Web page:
Eyewitness Recalls 1991 Soviet Coup; Upheaval 20 Years Ago Peacefully Ended a Longtime Rivalry

By Sherbin, Jan | The Washington Times (Washington, DC), August 22, 2011 | Go to article overview

Eyewitness Recalls 1991 Soviet Coup; Upheaval 20 Years Ago Peacefully Ended a Longtime Rivalry


Sherbin, Jan, The Washington Times (Washington, DC)


Byline: Jan Sherbin, SPECIAL TO THE WASHINGTON TIMES

In the 1980s, Ronald Reagan called the Soviet Union the evil empire. A fast-food commercial featured a matronly Russian woman in a drab, ill-fitting outfit. Day wear, droned the Russian-accented announcer. The woman shone a flashlight to turn the outfit into evening wear and carried a beach ball for swimwear.

Back then, we didn't hold a high opinion of the Soviet Union.

We didn't realize that the Soviet Union's people held it in similar low regard. It seemed more of a surprise to us than to them that their country imploded in late August 1991.

I happened to be visiting the Soviet Union during those historic days 20 years ago. On Aug. 19, our group heard that President Mikhail Gorbachev had disappeared. The truth soon came clear: There was a coup to halt his reforms. On Aug. 22, Mr. Gorbachev reappeared. In a shocking payback on Aug. 24, he terminated Soviet communism. Ukraine seized the opportunity to declare independence, and other Soviet republics followed in the weeks to come. Things never would be the same in the Soviet Union or in the world.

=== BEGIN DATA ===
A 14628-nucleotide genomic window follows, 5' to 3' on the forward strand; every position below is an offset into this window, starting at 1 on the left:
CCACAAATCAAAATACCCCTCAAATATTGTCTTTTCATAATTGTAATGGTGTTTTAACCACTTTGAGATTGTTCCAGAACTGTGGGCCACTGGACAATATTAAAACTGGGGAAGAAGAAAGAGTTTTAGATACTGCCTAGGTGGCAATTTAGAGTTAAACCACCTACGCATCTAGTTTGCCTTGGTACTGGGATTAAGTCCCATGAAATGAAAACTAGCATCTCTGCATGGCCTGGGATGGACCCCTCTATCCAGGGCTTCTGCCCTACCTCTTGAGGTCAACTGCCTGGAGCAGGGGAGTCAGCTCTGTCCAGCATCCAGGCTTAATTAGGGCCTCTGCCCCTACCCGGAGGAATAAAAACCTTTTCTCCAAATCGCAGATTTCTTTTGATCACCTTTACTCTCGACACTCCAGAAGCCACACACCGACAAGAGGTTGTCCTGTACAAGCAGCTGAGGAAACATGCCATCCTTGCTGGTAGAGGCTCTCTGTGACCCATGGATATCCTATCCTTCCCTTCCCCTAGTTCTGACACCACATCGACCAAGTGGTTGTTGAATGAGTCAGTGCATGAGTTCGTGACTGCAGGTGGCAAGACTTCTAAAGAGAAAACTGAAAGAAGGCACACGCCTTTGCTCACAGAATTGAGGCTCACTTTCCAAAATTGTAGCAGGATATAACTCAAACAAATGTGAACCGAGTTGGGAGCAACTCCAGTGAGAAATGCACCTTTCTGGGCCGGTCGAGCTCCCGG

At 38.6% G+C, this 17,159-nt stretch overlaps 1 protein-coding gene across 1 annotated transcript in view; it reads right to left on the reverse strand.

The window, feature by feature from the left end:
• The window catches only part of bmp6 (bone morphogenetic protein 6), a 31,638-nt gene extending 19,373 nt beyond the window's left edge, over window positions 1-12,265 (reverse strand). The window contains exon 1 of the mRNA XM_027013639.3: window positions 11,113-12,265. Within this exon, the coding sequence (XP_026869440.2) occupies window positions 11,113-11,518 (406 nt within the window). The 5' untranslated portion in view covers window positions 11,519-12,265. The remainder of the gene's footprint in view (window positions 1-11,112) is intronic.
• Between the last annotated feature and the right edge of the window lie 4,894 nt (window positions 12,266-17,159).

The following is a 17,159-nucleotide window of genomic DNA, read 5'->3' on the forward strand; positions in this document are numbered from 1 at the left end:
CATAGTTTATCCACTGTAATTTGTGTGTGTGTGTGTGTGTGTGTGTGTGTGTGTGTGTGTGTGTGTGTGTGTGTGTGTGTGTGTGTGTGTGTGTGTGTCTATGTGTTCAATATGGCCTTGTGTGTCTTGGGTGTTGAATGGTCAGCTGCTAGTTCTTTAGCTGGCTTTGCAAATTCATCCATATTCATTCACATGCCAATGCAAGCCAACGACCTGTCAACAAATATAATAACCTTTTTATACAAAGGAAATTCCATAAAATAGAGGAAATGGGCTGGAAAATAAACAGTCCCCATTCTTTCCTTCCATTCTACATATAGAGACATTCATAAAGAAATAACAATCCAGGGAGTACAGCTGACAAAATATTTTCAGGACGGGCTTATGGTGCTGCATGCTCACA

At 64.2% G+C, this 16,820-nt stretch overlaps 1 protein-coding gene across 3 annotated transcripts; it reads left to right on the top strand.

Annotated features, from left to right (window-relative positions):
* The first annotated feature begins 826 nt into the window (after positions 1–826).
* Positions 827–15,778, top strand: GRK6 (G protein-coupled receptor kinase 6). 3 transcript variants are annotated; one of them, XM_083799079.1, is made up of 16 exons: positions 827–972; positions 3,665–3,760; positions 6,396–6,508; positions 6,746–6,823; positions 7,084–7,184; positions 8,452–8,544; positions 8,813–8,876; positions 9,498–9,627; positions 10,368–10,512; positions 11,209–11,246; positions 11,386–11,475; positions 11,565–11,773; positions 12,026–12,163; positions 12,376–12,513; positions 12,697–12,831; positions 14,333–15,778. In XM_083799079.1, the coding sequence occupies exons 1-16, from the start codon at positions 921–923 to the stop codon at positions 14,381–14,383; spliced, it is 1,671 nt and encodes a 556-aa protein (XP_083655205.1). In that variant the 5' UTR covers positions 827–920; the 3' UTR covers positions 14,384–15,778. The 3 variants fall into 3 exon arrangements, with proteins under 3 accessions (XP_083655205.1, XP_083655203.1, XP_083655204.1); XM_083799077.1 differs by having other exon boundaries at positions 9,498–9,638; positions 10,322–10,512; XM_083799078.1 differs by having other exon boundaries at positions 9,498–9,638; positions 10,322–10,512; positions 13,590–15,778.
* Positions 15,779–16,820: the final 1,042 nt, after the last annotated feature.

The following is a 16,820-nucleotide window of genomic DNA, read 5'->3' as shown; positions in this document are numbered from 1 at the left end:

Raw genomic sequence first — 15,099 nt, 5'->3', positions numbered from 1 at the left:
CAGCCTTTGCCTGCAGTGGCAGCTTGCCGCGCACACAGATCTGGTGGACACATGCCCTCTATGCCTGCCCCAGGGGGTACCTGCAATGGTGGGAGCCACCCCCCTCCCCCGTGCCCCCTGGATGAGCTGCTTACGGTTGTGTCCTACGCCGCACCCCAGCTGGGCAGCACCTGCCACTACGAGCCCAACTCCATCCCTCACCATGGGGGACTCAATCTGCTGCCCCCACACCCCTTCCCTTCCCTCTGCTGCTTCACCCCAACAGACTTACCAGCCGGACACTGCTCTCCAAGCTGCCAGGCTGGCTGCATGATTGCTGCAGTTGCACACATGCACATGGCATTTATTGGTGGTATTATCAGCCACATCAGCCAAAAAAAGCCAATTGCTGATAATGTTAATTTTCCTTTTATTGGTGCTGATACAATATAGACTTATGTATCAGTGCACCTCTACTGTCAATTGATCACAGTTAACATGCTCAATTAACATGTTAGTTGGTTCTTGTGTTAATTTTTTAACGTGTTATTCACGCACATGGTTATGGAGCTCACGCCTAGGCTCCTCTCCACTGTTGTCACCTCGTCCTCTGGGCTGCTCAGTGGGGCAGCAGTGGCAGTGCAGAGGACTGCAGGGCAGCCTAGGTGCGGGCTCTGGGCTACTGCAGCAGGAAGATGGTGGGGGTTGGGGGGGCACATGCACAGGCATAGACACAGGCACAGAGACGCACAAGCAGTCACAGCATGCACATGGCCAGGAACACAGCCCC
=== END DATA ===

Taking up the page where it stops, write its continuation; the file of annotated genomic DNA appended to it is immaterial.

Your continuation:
Looking back, I recall that we Americans took the dramatic events more seriously than the locals. They wondered why we asked to watch TV. We said we wanted news. The locals laughed; they knew that when something unsettling happened, Soviet TV aired the Swan Lake ballet.

We learned to garner information the same way the locals did - via shortwave radio. In Kiev the day the coup started, we joined the crowd at October Revolution Square, where people huddled around shortwaves, catching news from the BBC and Voice of America.

We Americans presumed a people's uprising was brewing. We agreed to let our guide show us the Kiev sights if we could return to the square in the evening. When we returned, there was no uprising. In fact, there were hardly any people.

A couple of days after Kiev, I became a houseguest in Kharkov. I asked my hosts why we Americans seemed more upset by the coup than did the local people. It's because we have lived through so much that our souls are empty, the husband told me.

Over my days in Kharkov, I heard perspectives on the coup and whether the Soviet Union should stay together. …

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